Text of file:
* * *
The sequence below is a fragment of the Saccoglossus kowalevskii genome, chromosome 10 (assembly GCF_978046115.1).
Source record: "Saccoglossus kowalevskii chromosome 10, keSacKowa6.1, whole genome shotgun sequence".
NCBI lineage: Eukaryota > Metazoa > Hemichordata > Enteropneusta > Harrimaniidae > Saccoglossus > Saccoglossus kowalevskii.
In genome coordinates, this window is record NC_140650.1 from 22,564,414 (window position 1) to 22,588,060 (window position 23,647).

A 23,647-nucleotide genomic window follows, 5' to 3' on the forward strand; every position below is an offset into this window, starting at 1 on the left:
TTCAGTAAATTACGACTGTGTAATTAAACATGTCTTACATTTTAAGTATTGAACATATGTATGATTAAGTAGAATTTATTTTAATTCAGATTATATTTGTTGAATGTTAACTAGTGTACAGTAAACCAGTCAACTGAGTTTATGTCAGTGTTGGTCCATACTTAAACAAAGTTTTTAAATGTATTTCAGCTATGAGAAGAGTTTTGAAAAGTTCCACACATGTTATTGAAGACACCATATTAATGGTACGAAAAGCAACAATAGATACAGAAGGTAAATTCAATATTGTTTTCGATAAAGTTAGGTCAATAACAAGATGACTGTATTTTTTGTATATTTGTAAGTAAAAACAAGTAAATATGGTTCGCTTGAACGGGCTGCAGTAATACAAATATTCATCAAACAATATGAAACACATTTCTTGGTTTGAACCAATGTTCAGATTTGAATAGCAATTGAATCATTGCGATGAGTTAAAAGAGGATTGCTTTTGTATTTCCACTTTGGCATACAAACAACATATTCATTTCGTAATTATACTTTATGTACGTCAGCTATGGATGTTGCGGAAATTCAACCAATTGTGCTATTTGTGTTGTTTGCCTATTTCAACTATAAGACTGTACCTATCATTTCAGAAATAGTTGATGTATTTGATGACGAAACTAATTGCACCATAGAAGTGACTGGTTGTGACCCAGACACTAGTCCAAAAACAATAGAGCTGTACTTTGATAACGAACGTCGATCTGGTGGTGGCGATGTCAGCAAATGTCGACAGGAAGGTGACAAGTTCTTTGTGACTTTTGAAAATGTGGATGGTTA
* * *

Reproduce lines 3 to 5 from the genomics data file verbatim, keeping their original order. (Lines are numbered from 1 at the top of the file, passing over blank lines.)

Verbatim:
NCBI lineage: Eukaryota > Metazoa > Hemichordata > Enteropneusta > Harrimaniidae > Saccoglossus > Saccoglossus kowalevskii.
In genome coordinates, this window is record NC_140650.1 from 22,564,414 (window position 1) to 22,588,060 (window position 23,647).

A 23,647-nucleotide genomic window follows, 5' to 3' on the forward strand; every position below is an offset into this window, starting at 1 on the left: